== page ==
- Sponsors and their activities appear to violate the Academy’s own sponsorship guidelines.
Among the report’s recommendations are for the Academy to: 1) provide greater transparency on corporate funding sources; 2) gather input from all members on corporate sponsorship; 3) reject all corporate-sponsored education; and 4) provide better leadership on controversial nutrition policy issues. Registered dietitian and Academy member Andy Bellatti, who has long criticized his professional group’s conflicted corporate sponsorships said:
Michele Simon’s report on the Academy of Nutrition and Dietetics is thoroughly researched and expertly points out the different ways in which the nation’s leading nutrition organization harms its reputation, efficacy, and members by forming partnerships with food companies that care more about selling products than they do about improving the health of Americans. Anyone concerned about public health will realize that the Academy of Nutrition and Dietetics is in dire need of systemic change if it hopes to take a leadership role and be taken seriously as the home base of the nation’s nutrition experts.
- Full Report
- Executive Summary
- Former Academy Members Speak Out
- Image Gallery (Big Food booths at annual meeting)
- New York Times Story
Contact: Michele Simon at (510) 465-0322 or Michele@EatDrinkPolitics.com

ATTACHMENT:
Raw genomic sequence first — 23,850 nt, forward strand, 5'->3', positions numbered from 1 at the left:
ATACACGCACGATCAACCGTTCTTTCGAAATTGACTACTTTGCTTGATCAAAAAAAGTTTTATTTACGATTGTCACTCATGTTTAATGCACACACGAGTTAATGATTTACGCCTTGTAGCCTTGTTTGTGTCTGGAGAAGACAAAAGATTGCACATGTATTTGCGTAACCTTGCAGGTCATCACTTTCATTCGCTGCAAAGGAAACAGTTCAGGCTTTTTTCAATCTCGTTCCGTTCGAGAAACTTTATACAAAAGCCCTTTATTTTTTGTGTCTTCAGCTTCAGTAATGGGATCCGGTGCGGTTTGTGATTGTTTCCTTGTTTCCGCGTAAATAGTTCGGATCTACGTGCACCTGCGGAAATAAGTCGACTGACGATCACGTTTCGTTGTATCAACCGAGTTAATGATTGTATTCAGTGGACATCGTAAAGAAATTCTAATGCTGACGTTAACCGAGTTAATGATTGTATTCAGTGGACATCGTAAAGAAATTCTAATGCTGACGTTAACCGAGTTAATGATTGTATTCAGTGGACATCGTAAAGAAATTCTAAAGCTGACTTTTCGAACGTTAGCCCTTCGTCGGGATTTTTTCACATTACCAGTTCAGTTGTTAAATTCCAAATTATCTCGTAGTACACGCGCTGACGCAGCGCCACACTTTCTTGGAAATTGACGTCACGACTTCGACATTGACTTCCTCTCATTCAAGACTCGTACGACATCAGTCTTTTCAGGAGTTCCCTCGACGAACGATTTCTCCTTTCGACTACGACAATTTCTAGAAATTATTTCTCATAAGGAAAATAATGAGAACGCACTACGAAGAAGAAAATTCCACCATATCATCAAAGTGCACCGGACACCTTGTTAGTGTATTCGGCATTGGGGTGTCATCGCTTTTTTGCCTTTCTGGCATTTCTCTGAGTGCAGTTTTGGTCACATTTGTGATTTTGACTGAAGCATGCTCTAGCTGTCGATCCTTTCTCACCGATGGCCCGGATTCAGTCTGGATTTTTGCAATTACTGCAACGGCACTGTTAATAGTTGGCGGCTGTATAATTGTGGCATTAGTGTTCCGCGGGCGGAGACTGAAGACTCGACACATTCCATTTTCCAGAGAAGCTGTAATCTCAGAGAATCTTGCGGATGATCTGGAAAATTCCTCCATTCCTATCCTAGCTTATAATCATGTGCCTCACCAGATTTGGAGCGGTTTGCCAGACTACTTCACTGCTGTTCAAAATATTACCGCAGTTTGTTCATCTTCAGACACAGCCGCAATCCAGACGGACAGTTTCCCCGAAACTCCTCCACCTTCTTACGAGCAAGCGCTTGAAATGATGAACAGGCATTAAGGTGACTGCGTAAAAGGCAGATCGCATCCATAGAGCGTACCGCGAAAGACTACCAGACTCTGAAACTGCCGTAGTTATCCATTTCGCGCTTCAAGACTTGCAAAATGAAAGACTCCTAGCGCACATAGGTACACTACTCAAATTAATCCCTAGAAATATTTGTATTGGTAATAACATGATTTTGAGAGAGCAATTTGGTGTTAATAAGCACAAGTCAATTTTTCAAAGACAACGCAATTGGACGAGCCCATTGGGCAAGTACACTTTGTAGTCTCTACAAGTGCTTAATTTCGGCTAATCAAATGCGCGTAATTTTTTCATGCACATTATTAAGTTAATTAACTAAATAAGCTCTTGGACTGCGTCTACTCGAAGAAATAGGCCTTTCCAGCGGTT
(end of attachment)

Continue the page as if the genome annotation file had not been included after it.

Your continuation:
This revealing March 9th Ad Age article describes how soft drink giants Coca-Cola, PepsiCo, and Dr Pepper Snapple Group have teamed up to run ads showing off about how they are removing sugary soft drinks from schools. The companies claim an 88% decrease in calories since 2004, but some experts are skeptical about the health impact.
And the timing of the ad campaign seems awfully suspicious, as Ad Age notes:
While the school initiative was in place well before the industry was put on the defensive against the proposed taxes, the promotion of the program is certainly well-timed. New York Gov. David Paterson has called for a one-cent-per-ounce tax on sugar-sweetened beverages, while Philadelphia Mayor Michael Nutter last week proposed a two-cent-per-ounce tax on sugary beverages.
The soft drink industry certainly knows how to deflect attention and confuse the issues. Calling their latest “initiative” (is anyone else sick and tired of hearing that word?), “Clear on Calories,” Big Soda seems to think that placing calorie numbers on the front of beverage containers and vending machines equals good nutrition and “has painted the voluntary commitment as an answer to First Lady Michelle Obama’s call to eradicate childhood obesity.” Funny, I don’t remember seeing anything about soda calorie labels in the First Lady’s program.
The ever-ready with a quote PR guy Kevin Keane, of the American Beverage Association (i.e., lobbying trade group) explains: “These are the fiercest rivals you’re going to get. But our companies felt [the campaign] was the strongest way to convey what they’d done and that they’d done it together.” How warm and fuzzy. Of course, these same companies have been lobbying together for years to undermine school nutrition policy, so this teamwork is really nothing new.